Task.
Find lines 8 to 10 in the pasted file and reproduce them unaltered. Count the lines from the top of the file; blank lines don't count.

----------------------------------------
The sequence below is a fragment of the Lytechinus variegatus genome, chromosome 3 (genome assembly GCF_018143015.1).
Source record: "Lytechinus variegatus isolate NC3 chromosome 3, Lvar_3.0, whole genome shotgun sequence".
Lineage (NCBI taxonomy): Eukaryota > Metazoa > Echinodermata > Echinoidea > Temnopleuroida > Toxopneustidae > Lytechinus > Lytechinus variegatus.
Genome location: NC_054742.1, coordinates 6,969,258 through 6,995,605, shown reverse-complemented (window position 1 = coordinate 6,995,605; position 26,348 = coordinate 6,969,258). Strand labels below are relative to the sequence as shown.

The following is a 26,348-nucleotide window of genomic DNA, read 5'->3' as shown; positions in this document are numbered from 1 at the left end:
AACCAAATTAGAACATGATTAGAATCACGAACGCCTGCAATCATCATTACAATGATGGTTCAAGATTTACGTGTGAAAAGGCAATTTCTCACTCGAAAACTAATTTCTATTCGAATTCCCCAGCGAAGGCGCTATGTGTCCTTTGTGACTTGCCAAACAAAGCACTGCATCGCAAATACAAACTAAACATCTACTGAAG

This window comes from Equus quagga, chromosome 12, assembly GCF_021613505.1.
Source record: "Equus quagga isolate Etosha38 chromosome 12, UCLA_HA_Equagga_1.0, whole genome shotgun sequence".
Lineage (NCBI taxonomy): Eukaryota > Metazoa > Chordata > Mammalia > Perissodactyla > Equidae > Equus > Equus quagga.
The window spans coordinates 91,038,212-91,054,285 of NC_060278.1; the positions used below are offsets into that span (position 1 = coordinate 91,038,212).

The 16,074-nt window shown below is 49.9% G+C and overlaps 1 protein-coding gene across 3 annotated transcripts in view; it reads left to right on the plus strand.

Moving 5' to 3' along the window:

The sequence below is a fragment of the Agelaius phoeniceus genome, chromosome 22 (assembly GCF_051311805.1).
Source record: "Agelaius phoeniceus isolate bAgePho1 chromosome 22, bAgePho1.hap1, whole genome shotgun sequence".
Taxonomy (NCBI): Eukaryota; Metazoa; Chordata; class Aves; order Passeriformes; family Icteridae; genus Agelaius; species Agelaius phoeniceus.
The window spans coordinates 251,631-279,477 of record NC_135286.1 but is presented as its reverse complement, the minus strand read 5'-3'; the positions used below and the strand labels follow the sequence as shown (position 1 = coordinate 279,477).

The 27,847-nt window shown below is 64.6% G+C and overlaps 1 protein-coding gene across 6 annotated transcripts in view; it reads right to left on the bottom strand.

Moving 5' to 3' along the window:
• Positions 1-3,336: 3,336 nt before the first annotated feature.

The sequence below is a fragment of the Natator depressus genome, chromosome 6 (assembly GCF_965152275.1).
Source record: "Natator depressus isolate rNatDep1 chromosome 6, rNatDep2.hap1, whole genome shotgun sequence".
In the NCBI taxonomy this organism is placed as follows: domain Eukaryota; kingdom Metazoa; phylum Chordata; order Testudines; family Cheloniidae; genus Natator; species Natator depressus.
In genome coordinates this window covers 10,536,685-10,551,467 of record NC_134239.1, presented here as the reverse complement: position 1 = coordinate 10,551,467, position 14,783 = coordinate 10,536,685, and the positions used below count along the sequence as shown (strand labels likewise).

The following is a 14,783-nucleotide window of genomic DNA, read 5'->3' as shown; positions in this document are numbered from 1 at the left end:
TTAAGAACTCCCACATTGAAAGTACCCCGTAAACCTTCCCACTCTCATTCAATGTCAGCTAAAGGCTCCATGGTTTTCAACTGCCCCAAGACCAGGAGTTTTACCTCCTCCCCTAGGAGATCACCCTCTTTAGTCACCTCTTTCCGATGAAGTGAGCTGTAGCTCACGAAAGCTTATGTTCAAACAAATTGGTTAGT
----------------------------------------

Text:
Source record: "Equus quagga isolate Etosha38 chromosome 12, UCLA_HA_Equagga_1.0, whole genome shotgun sequence".
Lineage (NCBI taxonomy): Eukaryota > Metazoa > Chordata > Mammalia > Perissodactyla > Equidae > Equus > Equus quagga.
The window spans coordinates 91,038,212-91,054,285 of NC_060278.1; the positions used below are offsets into that span (position 1 = coordinate 91,038,212).